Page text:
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Illuminating the message


In praise of illustration

According to our go-to guy, our trusted fount of all knowledge, Mr W K Pedia, the word ‘illustration’ comes from the latin word ‘illustra’tio’ or ‘illu’stro’ meaning ‘enlighten’ or ‘irradiate’‘irradiate’ meaning ‘illuminate (something) by or as if by shining light on it’. (Thought so).


As interpretation designers we commission illustration often. A large part of our remit is to bring stories to life – to enlighten; to shine a light on them. To fulfil our calling. As the godfather of our discipline, Freeman Tilden, put it,‘[to] make the remote, coherent’. To un-muddle. To make clear. To illuminate.

Maybe it’s hard to get excited about illustration. It’s not exactly VR is it? It’s not AR. It’s not exactly cutting edge.

No, it’s not cutting edge. It’s better than that. It’s timeless. It’s slow. For the viewer, like a great painting in a gallery, a good illustrations demands time. A good illustration stimulates the imagination. It awakens the mind.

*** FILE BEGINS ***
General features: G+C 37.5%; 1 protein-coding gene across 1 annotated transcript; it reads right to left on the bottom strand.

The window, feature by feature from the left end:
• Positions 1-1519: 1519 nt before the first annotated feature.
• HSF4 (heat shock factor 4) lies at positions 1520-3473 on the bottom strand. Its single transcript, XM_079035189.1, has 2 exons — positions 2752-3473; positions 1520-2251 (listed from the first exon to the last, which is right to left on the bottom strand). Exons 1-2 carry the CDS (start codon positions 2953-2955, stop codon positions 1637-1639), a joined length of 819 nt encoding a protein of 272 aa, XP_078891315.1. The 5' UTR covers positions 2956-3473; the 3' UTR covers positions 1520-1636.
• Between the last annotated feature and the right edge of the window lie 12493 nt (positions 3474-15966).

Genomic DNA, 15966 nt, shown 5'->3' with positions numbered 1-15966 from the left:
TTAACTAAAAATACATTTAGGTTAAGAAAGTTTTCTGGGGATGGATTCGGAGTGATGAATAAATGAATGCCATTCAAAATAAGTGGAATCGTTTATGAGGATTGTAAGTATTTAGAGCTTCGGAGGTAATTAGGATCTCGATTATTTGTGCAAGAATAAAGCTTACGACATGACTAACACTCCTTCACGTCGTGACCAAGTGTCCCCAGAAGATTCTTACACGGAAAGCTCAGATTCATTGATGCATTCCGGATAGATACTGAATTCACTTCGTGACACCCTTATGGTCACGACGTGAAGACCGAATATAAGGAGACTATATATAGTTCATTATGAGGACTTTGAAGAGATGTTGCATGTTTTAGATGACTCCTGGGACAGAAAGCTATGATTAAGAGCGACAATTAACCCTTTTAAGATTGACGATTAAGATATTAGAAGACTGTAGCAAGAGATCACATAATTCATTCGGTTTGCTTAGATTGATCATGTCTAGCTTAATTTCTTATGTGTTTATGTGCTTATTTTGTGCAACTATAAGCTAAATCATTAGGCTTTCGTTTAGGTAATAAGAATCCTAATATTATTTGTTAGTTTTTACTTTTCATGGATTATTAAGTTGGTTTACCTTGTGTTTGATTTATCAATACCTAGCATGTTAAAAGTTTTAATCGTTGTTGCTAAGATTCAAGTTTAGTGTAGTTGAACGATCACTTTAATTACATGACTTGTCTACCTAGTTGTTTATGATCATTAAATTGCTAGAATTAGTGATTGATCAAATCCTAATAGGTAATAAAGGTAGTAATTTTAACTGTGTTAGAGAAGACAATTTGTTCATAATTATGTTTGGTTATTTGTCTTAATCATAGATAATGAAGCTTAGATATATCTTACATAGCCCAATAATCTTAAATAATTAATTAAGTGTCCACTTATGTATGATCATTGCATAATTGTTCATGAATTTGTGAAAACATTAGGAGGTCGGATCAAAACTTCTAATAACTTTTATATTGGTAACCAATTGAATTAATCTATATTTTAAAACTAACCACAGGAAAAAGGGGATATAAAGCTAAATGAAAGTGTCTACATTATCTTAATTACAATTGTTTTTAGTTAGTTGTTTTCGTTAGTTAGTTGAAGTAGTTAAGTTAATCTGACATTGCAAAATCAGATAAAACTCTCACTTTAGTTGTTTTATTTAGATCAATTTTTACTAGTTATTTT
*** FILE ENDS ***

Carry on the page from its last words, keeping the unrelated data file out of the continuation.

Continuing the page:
What a pleasure it is to commission illustration and what a joy it is to see the work of amazingly talented artists. With illustration we can visualise the impossible to see; the legends and ‘maybe-truths’. The romantic ‘I-hope-it-happeneds’ or the horrific ‘how-awful-that-must-have-beens’.

With illustration we can capture not just scenes beyond our time and vision but emotions! We can fulfil a primary directive of interpretation, to paraphrase that man again, we can, 'relate what is being displayed or described to something within the personality or experience of the visitor'.


We can compress and combine ideas – illustration is an extremely pliable tool. Illustrators can add more than just their ability to render a scene in a technically acceptable way – they can do it with style…with their own style.

The illustrations shown here are by Sam Hunter, many for our outdoor interpretation along the Wild Atlantic Way. They bring local legends and heritage stories to life.

One shows how children used to stilt-walk across a shallow causeway to school everyday; another is about an evil, poison-spined wart hog that, it is said, would emerge from the sea with murderous intent; another depicts a town's worst fishing disaster, which happened when a storm was summoned by a rather unneighbourly sorceress.


With great panache (with such ‘flamboyant confidence of style or manner’, seeing as we’re using definitions a bit here) the illustrator builds an image, from strange squiggles and strokes, that captures the essence of that thing that we cannot see: that evil hog; that horrendous event; that daring journey to school.

Illustration may be one of the simplest tools in our interpretation toolkit – the discipline is, after all, 'an art which combines many arts' – but it's one of the most accessible and perhaps, most powerful.

Richard Weston